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Toll-Free: 888-569-9559
Phone: 803-285-1411
Carolina Podiatry Group
Call: 803-285-1411
Toll Free: 888-569-9559
Fax: 803-283-9920

Is Your Ingrown Toenail at Risk of Infection?

Have you ever noticed how you don’t think about your healthy toenails from day to day, but the minute something goes wrong you immediately feel your nails with every step? Ingrown toenails are one of the most painful nail conditions you’ll experience. They happen when the side or corner of your toenail digs into your skin. But the pain they cause is only half of the story: ingrown toenails are fertile grounds for bacteria to breed, causing a dangerous infection that could put your health in extreme jeopardy.

Preventing Ingrown Toenails Starts at Home

The first step to preventing an ingrown toenail is to watch your foot care routines. There are a few things you can do to keep your toenails healthy and growing properly:

  • Take care when clipping your toenails. Don’t cut your toenails too short or too rounded. This makes it harder for them to grow back properly without digging into your skin.

  • Give your toes some wiggle room. Tight shoes, socks, and hosiery can push your toes together. This pinch can cause your toenails to grow in abnormally.

  • Keep an eye on your toes after an injury. If you jam your toe or stub your toe, keep a close eye on your nail for the days and weeks following the injury. This way, you can be sure your toenail didn’t get pushed into the skin, causing it to grow incorrectly.

If you notice that your toenail looks a little bit unusual or if you feel the pain of your toenail digging into your skin, you might have an ingrown toenail already. If so, you need treatment.

How Do You Know If You Have an Ingrown Toenail?

Many times, you can see the toenail growing directly into the skin. It’s obvious that you have an ingrown toenail. Other times, it’s not so clear. It might be hard to know if you have an ingrown toenail or not.

Watch for these signs to determine if something is abnormal with your nails:

  • Redness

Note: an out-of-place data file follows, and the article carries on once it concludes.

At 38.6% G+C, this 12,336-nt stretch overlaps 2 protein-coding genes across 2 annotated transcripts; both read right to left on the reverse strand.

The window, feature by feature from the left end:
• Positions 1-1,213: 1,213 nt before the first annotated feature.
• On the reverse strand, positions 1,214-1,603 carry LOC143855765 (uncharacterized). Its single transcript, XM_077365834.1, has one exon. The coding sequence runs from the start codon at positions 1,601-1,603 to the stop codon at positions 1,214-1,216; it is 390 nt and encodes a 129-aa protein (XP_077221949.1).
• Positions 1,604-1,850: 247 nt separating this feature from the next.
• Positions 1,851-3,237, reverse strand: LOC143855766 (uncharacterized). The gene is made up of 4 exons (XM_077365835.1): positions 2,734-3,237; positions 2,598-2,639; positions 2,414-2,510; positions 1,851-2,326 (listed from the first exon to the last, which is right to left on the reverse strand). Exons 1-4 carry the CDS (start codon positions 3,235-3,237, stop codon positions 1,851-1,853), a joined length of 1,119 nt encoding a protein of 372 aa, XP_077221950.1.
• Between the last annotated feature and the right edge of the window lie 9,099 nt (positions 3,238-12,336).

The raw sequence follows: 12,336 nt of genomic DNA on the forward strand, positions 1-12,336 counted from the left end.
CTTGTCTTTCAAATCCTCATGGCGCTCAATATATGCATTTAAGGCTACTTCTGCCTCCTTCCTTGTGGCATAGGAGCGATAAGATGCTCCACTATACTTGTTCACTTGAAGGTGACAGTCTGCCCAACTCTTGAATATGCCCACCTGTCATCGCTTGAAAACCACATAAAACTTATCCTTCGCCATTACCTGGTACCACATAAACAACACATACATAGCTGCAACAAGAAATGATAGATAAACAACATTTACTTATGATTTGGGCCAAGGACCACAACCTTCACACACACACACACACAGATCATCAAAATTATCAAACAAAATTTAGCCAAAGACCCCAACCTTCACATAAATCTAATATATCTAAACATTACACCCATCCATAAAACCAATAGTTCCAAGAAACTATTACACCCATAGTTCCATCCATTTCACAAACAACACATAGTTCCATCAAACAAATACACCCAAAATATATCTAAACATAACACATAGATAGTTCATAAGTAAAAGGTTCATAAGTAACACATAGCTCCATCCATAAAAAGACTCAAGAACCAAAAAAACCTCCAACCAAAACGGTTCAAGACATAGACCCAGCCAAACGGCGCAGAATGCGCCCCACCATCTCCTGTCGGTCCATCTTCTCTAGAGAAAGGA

• Swelling around your nail

  • Bleeding or oozing around your nail

  • Pain

If you see these signs, schedule an appointment with a podiatrist. The sooner you get treatment, the easier and faster your recovery will be.

What Happens Next?

Treating an ingrown toenail is easier the sooner you visit your podiatrist. Many treatments can be done at home, if the ingrown toenail is minor and not at risk of infection. Some home treatments include:

  • Soaking your feet in warm water three to four times a day for 15 minutes.

  • Repositioning the nail above the skin using a toothpick or dental floss.

  • Using antibiotic creams to prevent infection.

  • Avoiding pointed shoes.

Treatment from a podiatrist is available for more serious foot conditions. Here are a few of the ways we commonly treat ingrown toenails:

  • Removing part of the nail so that it grows in correctly. This might require a gentle anesthetic to numb the area.

  • Removing some of the nail and tissue. This is done if your toenail and the skin around it becomes infected.

When you leave the office, you will probably get antibiotics to take while your toenail heals. This way, you can prevent infection.

The sooner you see a podiatrist, the better. To schedule your appointment, contact us today at 888-569-9559. Our podiatrists will give you the care and treatment you need to have happy, healthy feet again.